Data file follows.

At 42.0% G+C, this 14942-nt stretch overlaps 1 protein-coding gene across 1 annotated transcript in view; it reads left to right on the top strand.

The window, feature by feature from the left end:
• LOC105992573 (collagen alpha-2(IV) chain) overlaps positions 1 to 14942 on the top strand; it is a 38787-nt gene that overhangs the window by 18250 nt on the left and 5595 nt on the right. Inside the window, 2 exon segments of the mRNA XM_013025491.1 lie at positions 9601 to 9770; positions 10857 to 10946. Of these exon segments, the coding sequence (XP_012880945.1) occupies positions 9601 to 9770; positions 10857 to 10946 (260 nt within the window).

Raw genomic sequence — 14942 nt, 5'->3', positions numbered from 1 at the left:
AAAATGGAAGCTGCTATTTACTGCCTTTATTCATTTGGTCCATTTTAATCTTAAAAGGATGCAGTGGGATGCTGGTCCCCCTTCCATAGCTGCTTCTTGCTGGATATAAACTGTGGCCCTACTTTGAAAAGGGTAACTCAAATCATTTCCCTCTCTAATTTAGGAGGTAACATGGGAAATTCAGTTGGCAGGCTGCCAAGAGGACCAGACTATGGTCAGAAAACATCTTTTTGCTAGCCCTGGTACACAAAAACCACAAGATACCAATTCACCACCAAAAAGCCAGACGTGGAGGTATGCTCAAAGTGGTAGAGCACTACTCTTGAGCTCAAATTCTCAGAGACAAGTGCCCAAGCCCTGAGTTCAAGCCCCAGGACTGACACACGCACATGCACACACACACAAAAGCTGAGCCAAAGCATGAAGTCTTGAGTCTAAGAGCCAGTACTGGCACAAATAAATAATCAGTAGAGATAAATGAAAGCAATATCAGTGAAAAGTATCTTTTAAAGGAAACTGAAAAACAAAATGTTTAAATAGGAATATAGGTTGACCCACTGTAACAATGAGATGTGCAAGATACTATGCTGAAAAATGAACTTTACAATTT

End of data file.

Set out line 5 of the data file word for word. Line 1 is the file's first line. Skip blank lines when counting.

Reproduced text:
AAAATGGAAGCTGCTATTTACTGCCTTTATTCATTTGGTCCATTTTAATCTTAAAAGGATGCAGTGGGATGCTGGTCCCCCTTCCATAGCTGCTTCTTGCTGGATATAAACTGTGGCCCTACTTTGAAAAGGGTAACTCAAATCATTTCCCTCTCTAATTTAGGAGGTAACATGGGAAATTCAGTTGGCAGGCTGCCAAGAGGACCAGACTATGGTCAGAAAACATCTTTTTGCTAGCCCTGGTACACAAAAACCACAAGATACCAATTCACCACCAAAAAGCCAGACGTGGAGGTATGCTCAAAGTGGTAGAGCACTACTCTTGAGCTCAAATTCTCAGAGACAAGTGCCCAAGCCCTGAGTTCAAGCCCCAGGACTGACACACGCACATGCACACACACACAAAAGCTGAGCCAAAGCATGAAGTCTTGAGTCTAAGAGCCAGTACTGGCACAAATAAATAATCAGTAGAGATAAATGAAAGCAATATCAGTGAAAAGTATCTTTTAAAGGAAACTGAAAAACAAAATGTTTAAATAGGAATATAGGTTGACCCACTGTAACAATGAGATGTGCAAGATACTATGCTGAAAAATGAACTTTACAATTT